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An Aug. 31 closing date is set for the sale of Ozark-based Family Pharmacy, which filed for bankruptcy April 30. The winning bid was awarded to Smith Management Services LLC, an affiliate of South Carolina-based J.M. Smith Corp.
SBJ photo by Wes Hamilton
An Aug. 31 closing date is set for the sale of Ozark-based Family Pharmacy, which filed for bankruptcy April 30. The winning bid was awarded to Smith Management Services LLC, an affiliate of South Carolina-based J.M. Smith Corp.

Largest bankruptcy creditor wins $16M bid for Family Pharmacy

Posted online

Pending a final order of sale, the bankruptcy proceedings for Family Pharmacy Inc. have concluded, with Smith Management Services LLC, an affiliate of J.M. Smith Corp., providing the winning acquisition bid for just shy of $16 million.

During a sale hearing Aug. 7 in a federal bankruptcy courthouse in Kansas City, Smith Corp.’s court-approved bid was nearly $14 million in cash and $2 million in credit to obtain Family Pharmacy’s assets, said Jim MacLaughlin, the chief restructuring officer hired in the Ozark-based pharmacy’s Chapter 11 bankruptcy reorganization case.

South Carolina-based Smith Corp. subsidiary Smith Drug Co. is Family Pharmacy’s primary wholesale pharmaceutical distributor and its largest creditor, according to bankruptcy court documents.

MacLaughlin, co-owner of Kansas City-based advisement firm Lloyd & MacLaughlin LLC, said Smith Corp. beat out several other bidders in the process, which included an Aug. 3 auction.

“In the end, we had what we determined to be six qualified bidders that met the requirements of the bid procedures,” MacLaughlin said.

He said the other bidders were The Bank of Missouri, Walgreens, Hy-Vee Inc., Benzer Pharmacy, and a group of operators of southwest Missouri pharmacies comprising Koby Prater, Ryan Summers and Mike Stuart, who submitted a joint bid.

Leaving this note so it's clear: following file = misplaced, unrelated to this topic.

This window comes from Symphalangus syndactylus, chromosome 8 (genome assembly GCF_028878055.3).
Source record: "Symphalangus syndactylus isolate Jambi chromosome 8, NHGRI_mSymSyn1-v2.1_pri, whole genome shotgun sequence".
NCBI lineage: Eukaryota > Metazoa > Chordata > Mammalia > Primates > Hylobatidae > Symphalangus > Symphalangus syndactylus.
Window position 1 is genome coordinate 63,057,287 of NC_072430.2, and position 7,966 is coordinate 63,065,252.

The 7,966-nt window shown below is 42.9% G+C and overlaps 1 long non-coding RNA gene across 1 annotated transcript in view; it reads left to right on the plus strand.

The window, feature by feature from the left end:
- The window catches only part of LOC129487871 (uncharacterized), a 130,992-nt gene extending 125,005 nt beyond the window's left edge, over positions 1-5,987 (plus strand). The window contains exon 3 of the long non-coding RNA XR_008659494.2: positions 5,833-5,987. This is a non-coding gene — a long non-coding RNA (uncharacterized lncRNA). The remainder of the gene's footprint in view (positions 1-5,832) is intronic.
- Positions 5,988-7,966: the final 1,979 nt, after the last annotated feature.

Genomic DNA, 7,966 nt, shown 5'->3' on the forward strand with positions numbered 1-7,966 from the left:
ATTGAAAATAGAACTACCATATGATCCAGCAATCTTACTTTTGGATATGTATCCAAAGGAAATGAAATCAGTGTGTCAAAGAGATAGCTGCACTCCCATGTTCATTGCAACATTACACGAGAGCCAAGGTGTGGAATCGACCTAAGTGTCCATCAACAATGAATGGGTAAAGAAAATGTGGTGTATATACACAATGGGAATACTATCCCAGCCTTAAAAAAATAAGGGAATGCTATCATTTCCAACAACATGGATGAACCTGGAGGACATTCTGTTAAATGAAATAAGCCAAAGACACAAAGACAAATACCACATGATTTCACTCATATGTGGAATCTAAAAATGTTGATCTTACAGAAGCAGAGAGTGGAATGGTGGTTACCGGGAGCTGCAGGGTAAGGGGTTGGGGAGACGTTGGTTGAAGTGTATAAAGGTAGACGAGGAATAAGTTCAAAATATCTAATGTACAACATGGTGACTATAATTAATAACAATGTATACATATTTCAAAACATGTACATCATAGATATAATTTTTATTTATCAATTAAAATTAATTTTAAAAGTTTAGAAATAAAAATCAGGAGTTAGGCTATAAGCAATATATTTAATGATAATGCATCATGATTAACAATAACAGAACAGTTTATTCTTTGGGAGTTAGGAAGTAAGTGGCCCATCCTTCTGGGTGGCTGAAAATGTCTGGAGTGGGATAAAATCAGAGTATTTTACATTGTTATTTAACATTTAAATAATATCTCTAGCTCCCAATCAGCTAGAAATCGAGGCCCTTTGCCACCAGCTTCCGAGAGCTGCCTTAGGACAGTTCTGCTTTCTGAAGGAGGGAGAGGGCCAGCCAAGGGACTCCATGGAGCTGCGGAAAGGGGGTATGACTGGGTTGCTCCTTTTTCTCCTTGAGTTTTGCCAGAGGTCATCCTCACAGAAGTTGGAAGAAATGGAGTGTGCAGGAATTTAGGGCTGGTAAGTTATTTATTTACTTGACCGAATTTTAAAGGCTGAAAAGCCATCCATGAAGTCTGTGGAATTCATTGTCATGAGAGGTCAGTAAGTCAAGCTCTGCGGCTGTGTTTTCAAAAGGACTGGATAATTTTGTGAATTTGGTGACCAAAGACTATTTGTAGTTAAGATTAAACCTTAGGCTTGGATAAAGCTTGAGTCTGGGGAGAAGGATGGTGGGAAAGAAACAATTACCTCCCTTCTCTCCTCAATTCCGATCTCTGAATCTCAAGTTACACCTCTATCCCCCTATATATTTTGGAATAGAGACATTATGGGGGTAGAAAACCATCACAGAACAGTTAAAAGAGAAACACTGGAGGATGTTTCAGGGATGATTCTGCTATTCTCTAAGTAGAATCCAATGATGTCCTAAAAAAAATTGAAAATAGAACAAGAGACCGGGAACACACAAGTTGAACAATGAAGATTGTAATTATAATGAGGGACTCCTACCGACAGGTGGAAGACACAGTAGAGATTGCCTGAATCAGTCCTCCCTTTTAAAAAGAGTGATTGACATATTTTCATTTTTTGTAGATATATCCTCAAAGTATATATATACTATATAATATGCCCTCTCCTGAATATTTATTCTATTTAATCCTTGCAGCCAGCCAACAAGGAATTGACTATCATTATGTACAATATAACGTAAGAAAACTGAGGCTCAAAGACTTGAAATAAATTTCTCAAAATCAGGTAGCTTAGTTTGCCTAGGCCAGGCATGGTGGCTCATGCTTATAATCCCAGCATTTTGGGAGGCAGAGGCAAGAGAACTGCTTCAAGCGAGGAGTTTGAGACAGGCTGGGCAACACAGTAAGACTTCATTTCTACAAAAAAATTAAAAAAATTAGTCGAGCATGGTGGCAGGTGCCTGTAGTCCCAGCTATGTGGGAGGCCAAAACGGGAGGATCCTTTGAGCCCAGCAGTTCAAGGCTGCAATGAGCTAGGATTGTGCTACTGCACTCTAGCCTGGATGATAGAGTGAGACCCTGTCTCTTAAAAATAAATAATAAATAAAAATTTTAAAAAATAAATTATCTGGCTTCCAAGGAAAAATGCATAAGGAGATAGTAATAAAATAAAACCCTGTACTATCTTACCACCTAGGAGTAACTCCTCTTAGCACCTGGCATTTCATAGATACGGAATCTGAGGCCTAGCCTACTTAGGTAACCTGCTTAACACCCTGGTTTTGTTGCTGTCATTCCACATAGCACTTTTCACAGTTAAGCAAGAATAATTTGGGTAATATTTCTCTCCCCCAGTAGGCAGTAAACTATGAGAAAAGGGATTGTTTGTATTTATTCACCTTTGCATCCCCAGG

Chief Bankruptcy Judge Cynthia Norton approved a transaction closing date of Aug. 31. MacLaughlin said a backup bidder selected was a separate joint offer by Prater, Summers and Stuart, who teamed up with Walgreens at the Aug. 7 sale hearing.

According to bankruptcy court documents, Bank of Missouri and Cardinal Health are Family Pharmacy’s two other primary secured creditors, owed $11 million and $1 million, respectively. MacLaughlin said creditors will be paid off in priority, but he acknowledged with the conclusion of the bankruptcy case, some of the balance will remain unpaid. He declined to estimate a total.

“Business will continue as usual,” MacLaughlin said, adding he expects the Family Pharmacy brand to remain. “The company’s team of employees have largely remained intact, and the scale and scope of the operations continues as it did before the bankruptcy.”

Family Pharmacy currently employs 172 at its 20 retail pharmacies and two long-term care pharmacies, he said.

“I know of no plans to close any stores,” MacLaughlin added. “I think this is the best opportunity for the employee base and stores of Family Pharmacy to remain intact and operating and serving customers in an uninterrupted fashion.”

In the bankruptcy proceedings, Family Pharmacy cited two years of net losses totaling $7.5 million. The company posted net losses of $3.5 million in 2017 and $4 million in 2016, following profits of $686,000 in 2015. In 2017, gross revenue dropped to $60.3 million from $66.8 million in 2016 and $68.3 million in 2015.

Family Pharmacy officials cited a drop in the number of prescriptions filled to 1 million in 2017 from 1.4 million three years earlier.

“This drop in prescriptions was mostly reflected in the reduced retail prescription revenue,” the court records read. “Nationally, the numbers of prescriptions being filled are down year over year.”

Officials also cited increased competition from national pharmacy chains, downward pricing pressure from insurance providers and carriers, cash-flow issues, and “the debtors’ failure to adapt and adjust their business model, overhead and expenses quickly enough to remain profitable,” according to court documents.

Smith Corp. representatives referred questions about the sale to Carrie Tennis, director of operations for Family Pharmacy. Tennis released a statement that read, in part, “Family Pharmacy has been a trusted health care partner in southwest Missouri since 1977 and will continue to take care of patients in the region, offering the great customer service, medications and products that families have relied on for generations.”

Additional questions to Tennis regarding future plans with Smith Corp. were not answered by press time.

Family Pharmacy was operated by founders Lynn and Janet Morris. The couple indicated they had retired from the business in May, following the bankruptcy filing, according to past Springfield Business Journal reporting.


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